The Autonomic Clinic is integrated in the Department of Neurological Sciences at Rush University Medical Center. It combines clinical testing and treatment expertise for patients with autonomic disorders.
The autonomic nervous system regulates virtually all of our body functions and systems, such as blood pressure, pulse, body temperature, breathing, sweating, bowel function and sleep patterns. The autonomic nervous system is made up of three parts, including the following:
- The sympathetic nervous system, which tends to increase and accelerate or speed up body functions
- The parasympathetic nervous system, which tends to slow down, relax and put the brakes on body functions
- The enteric nervous system, which regulates the function of the gastrointestinal tract
The autonomic system is also connected with the small nerve fibers in the skin, muscle and bone. These small nerve fibers transmit pain and temperature changes to the brain. They also innervate the sweat glands and blood vessels.
In a normal situation, the three divisions of the autonomic nervous system work together to control these functions in a continuous manner, reacting to changes of both inner and outer body conditions.
When the autonomic nervous system becomes imbalanced, individuals have symptoms. This faulty regulation of the autonomic system is referred to as “autonomic dysfunction” (dysautonomia). The symptoms of autonomic dysfunction may occur during stress (psychological, surgical, in the setting of another illness like the flu, accidents), and may occur during exercise or at rest. They may therefore be transient or persistent. Symptoms usually belong to other organ systems and may be difficult to attribute to the autonomic system. Patients may have: chronic pain, sleep problems/fatigue, heart problems (palpitations, dizzy spells, fainting spells), lung problems (shortness of breath), abdominal problems (heartburn, trouble swallowing, diarrhea/constipation), bladder problems, sweating too much or not enough, trouble with body temperature regulation, sexual dysfunction.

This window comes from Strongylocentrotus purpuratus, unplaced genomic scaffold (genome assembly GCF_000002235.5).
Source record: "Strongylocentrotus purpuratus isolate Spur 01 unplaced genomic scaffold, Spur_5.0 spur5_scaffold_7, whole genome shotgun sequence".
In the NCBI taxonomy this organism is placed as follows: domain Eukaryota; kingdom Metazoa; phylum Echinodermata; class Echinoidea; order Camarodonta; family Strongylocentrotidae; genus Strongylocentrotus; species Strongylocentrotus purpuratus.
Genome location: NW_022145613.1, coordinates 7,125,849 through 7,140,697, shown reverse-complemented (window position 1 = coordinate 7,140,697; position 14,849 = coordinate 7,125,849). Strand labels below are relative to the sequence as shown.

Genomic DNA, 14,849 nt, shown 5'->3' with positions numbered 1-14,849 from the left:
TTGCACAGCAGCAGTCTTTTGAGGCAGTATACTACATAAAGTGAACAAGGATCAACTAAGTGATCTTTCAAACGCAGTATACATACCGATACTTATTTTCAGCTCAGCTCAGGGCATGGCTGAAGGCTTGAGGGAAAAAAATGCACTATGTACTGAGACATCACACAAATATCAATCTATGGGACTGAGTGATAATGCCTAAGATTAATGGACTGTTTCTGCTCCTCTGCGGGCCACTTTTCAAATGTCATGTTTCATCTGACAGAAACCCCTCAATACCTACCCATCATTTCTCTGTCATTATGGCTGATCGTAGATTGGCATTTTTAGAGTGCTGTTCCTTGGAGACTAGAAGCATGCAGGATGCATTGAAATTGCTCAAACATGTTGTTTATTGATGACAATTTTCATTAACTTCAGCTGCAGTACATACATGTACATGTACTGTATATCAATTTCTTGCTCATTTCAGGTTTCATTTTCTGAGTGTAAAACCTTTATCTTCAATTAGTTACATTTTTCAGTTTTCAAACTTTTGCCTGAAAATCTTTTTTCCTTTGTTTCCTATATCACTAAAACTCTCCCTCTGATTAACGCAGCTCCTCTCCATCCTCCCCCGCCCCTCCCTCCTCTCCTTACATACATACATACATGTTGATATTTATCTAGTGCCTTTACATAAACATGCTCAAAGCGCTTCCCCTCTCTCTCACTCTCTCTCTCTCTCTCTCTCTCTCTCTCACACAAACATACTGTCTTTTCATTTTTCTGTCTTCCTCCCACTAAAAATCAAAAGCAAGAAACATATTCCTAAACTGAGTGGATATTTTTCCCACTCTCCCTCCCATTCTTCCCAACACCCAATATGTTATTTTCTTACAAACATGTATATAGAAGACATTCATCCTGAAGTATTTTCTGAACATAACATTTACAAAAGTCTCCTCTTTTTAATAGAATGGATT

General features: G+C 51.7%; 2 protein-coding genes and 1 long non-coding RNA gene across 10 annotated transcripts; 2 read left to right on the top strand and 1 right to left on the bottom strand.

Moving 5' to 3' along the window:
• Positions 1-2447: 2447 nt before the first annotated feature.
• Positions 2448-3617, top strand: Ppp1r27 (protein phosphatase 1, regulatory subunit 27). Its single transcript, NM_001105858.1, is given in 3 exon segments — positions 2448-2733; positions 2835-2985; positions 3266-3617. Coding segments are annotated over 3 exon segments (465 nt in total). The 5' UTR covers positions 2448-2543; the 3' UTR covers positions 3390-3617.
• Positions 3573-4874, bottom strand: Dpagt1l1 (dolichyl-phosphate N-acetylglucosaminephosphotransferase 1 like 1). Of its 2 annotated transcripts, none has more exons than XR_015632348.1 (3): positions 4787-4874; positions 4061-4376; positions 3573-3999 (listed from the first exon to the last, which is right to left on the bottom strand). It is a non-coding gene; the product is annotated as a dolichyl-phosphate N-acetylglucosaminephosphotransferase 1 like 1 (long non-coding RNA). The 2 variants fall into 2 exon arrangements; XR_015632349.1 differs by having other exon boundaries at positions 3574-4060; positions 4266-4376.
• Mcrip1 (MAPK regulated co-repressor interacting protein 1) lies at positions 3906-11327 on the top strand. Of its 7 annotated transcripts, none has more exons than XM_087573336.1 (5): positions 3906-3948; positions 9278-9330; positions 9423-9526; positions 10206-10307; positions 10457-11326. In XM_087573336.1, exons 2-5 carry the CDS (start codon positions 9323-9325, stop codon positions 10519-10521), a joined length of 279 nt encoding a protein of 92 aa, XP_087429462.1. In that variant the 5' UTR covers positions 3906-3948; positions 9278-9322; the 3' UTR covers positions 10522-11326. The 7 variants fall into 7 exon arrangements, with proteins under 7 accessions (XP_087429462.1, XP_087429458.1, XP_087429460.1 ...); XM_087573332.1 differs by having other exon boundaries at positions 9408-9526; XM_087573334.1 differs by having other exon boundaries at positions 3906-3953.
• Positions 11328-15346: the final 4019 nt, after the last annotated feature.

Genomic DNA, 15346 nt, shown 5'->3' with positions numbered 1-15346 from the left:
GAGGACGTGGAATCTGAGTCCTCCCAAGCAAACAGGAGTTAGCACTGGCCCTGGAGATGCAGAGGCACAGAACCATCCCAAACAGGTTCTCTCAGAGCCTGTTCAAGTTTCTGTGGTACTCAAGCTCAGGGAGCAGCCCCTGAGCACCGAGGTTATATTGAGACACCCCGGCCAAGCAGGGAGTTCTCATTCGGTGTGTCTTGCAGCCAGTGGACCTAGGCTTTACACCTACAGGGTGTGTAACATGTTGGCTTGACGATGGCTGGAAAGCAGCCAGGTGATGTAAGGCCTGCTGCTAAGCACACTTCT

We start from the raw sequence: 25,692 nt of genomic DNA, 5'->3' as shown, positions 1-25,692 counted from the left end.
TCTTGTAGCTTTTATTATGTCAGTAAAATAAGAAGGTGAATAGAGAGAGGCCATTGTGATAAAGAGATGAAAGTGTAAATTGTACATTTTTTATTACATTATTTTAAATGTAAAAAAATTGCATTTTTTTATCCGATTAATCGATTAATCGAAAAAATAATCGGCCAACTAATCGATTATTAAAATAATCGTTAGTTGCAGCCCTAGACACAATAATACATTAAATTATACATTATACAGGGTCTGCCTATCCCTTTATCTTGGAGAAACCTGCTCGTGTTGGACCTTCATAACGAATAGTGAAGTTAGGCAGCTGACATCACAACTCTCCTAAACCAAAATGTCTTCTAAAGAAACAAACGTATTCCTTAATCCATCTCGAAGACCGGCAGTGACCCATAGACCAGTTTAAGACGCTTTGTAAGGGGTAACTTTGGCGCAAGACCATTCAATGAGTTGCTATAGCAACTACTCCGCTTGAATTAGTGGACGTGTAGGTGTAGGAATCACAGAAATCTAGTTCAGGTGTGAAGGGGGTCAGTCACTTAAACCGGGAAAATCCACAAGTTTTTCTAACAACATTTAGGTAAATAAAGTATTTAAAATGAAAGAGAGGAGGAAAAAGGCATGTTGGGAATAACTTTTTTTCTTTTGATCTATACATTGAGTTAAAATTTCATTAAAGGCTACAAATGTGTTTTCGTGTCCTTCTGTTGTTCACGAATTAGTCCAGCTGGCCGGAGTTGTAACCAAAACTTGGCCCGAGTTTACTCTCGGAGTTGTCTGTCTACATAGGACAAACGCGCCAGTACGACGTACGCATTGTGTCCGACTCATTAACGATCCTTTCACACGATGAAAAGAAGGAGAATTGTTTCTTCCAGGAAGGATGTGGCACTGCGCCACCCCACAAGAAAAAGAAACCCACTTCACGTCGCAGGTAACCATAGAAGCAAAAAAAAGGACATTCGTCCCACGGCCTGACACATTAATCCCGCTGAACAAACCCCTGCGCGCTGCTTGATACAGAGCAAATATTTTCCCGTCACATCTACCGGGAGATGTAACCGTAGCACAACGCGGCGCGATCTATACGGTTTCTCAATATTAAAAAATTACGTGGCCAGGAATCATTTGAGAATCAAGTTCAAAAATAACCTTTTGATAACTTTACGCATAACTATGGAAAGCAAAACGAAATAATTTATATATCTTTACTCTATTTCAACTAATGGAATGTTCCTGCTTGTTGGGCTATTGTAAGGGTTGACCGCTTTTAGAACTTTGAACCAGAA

At Rush, evaluation for an autonomic disorder involves a physician taking a complete personal and family history and performing a comprehensive neurological and general clinical examination. The Autonomic Clinic at Rush University combines board-certified expertise in autonomic disorders and state-of-the-art, noninvasive autonomic testing laboratory facilities.
We believe it is important to recognize autonomic dysfunction and manage it proactively with the help of trained medical professionals. We view the Autonomic Clinic at Rush University as a gateway to a team approach across multiple specialties on our campus. This multidisciplinary approach is meant to bring meaningful improvement to the daily function of patients with autonomic disorders.